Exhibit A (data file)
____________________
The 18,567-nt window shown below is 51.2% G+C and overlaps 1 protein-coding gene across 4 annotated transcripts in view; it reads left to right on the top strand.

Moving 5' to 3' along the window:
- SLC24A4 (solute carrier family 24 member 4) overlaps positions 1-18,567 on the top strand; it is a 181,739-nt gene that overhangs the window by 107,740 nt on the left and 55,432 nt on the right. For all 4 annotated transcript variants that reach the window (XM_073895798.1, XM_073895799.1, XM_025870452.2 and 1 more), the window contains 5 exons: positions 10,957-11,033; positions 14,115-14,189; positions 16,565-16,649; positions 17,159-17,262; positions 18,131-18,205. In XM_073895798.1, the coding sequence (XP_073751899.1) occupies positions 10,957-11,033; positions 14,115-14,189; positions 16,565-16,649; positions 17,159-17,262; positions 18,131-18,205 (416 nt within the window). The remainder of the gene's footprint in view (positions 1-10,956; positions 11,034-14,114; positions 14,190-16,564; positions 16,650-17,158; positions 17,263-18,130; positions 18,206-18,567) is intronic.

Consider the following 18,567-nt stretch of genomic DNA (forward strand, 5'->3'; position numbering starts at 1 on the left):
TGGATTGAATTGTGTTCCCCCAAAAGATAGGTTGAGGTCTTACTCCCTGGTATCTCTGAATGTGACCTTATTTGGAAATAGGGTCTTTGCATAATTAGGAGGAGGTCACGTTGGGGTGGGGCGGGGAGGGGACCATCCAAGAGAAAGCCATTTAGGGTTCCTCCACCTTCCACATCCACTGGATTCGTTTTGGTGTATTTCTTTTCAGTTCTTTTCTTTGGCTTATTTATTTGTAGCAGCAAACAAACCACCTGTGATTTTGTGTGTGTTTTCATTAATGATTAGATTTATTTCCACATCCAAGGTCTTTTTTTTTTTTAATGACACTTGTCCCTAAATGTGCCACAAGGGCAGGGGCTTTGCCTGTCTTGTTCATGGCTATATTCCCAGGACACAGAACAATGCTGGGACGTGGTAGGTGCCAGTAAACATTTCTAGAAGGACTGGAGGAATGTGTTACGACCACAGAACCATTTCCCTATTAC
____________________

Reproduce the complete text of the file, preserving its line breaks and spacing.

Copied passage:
The 18,567-nt window shown below is 51.2% G+C and overlaps 1 protein-coding gene across 4 annotated transcripts in view; it reads left to right on the top strand.

Moving 5' to 3' along the window:
- SLC24A4 (solute carrier family 24 member 4) overlaps positions 1-18,567 on the top strand; it is a 181,739-nt gene that overhangs the window by 107,740 nt on the left and 55,432 nt on the right. For all 4 annotated transcript variants that reach the window (XM_073895798.1, XM_073895799.1, XM_025870452.2 and 1 more), the window contains 5 exons: positions 10,957-11,033; positions 14,115-14,189; positions 16,565-16,649; positions 17,159-17,262; positions 18,131-18,205. In XM_073895798.1, the coding sequence (XP_073751899.1) occupies positions 10,957-11,033; positions 14,115-14,189; positions 16,565-16,649; positions 17,159-17,262; positions 18,131-18,205 (416 nt within the window). The remainder of the gene's footprint in view (positions 1-10,956; positions 11,034-14,114; positions 14,190-16,564; positions 16,650-17,158; positions 17,263-18,130; positions 18,206-18,567) is intronic.

Consider the following 18,567-nt stretch of genomic DNA (forward strand, 5'->3'; position numbering starts at 1 on the left):
TGGATTGAATTGTGTTCCCCCAAAAGATAGGTTGAGGTCTTACTCCCTGGTATCTCTGAATGTGACCTTATTTGGAAATAGGGTCTTTGCATAATTAGGAGGAGGTCACGTTGGGGTGGGGCGGGGAGGGGACCATCCAAGAGAAAGCCATTTAGGGTTCCTCCACCTTCCACATCCACTGGATTCGTTTTGGTGTATTTCTTTTCAGTTCTTTTCTTTGGCTTATTTATTTGTAGCAGCAAACAAACCACCTGTGATTTTGTGTGTGTTTTCATTAATGATTAGATTTATTTCCACATCCAAGGTCTTTTTTTTTTTTAATGACACTTGTCCCTAAATGTGCCACAAGGGCAGGGGCTTTGCCTGTCTTGTTCATGGCTATATTCCCAGGACACAGAACAATGCTGGGACGTGGTAGGTGCCAGTAAACATTTCTAGAAGGACTGGAGGAATGTGTTACGACCACAGAACCATTTCCCTATTAC